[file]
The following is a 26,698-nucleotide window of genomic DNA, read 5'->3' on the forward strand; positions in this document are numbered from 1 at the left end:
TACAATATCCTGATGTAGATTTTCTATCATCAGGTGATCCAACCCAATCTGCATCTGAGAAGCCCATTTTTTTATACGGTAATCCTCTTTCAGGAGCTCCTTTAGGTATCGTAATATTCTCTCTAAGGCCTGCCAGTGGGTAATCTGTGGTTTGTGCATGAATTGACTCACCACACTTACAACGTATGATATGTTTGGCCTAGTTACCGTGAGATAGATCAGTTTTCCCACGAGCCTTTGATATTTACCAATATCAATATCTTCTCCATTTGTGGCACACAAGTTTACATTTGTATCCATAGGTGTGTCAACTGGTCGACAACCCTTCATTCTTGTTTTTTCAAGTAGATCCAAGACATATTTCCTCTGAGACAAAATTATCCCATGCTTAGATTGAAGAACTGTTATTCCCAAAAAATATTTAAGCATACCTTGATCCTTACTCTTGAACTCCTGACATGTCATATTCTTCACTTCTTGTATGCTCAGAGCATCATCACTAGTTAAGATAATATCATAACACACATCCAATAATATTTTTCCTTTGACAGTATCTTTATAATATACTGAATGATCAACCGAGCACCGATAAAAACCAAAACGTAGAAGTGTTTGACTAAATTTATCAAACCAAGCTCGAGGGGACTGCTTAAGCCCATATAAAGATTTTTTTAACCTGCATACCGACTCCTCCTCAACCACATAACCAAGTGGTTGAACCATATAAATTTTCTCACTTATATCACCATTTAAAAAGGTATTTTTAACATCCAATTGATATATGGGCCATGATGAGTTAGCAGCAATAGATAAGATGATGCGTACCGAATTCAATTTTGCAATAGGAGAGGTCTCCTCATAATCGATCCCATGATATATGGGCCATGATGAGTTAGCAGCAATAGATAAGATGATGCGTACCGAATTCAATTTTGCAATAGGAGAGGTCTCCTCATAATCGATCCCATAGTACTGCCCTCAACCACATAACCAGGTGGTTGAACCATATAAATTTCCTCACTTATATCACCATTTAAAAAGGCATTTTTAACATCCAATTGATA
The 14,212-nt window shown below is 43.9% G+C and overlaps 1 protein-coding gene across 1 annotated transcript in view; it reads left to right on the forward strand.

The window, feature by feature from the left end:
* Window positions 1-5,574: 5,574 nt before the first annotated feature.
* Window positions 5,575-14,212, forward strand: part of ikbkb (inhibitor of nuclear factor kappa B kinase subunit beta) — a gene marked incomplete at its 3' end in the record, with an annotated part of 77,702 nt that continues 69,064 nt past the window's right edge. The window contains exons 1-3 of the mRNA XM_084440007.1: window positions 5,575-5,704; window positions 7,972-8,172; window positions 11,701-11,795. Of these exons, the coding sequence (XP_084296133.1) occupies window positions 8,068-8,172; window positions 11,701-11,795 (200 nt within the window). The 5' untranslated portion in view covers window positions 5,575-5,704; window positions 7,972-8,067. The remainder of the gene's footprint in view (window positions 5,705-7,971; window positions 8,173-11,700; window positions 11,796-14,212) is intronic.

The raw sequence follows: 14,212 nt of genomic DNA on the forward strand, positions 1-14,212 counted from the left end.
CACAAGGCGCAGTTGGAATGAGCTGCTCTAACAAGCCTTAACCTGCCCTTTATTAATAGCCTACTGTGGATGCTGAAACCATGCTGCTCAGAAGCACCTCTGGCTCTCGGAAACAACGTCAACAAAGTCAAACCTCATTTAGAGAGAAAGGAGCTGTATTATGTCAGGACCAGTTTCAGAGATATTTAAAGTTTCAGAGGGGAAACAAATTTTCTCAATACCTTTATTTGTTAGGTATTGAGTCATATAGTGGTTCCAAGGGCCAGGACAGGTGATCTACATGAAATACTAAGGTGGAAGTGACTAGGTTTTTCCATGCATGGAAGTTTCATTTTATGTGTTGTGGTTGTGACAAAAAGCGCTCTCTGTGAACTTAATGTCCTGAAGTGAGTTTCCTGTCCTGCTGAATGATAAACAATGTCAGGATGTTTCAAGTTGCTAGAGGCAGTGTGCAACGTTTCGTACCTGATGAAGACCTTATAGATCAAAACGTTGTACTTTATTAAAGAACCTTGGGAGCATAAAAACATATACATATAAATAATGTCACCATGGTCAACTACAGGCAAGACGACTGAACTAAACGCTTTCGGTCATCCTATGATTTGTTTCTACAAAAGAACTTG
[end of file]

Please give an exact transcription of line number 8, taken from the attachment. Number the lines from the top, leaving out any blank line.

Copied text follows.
CACAAGGCGCAGTTGGAATGAGCTGCTCTAACAAGCCTTAACCTGCCCTTTATTAATAGCCTACTGTGGATGCTGAAACCATGCTGCTCAGAAGCACCTCTGGCTCTCGGAAACAACGTCAACAAAGTCAAACCTCATTTAGAGAGAAAGGAGCTGTATTATGTCAGGACCAGTTTCAGAGATATTTAAAGTTTCAGAGGGGAAACAAATTTTCTCAATACCTTTATTTGTTAGGTATTGAGTCATATAGTGGTTCCAAGGGCCAGGACAGGTGATCTACATGAAATACTAAGGTGGAAGTGACTAGGTTTTTCCATGCATGGAAGTTTCATTTTATGTGTTGTGGTTGTGACAAAAAGCGCTCTCTGTGAACTTAATGTCCTGAAGTGAGTTTCCTGTCCTGCTGAATGATAAACAATGTCAGGATGTTTCAAGTTGCTAGAGGCAGTGTGCAACGTTTCGTACCTGATGAAGACCTTATAGATCAAAACGTTGTACTTTATTAAAGAACCTTGGGAGCATAAAAACATATACATATAAATAATGTCACCATGGTCAACTACAGGCAAGACGACTGAACTAAACGCTTTCGGTCATCCTATGATTTGTTTCTACAAAAGAACTTG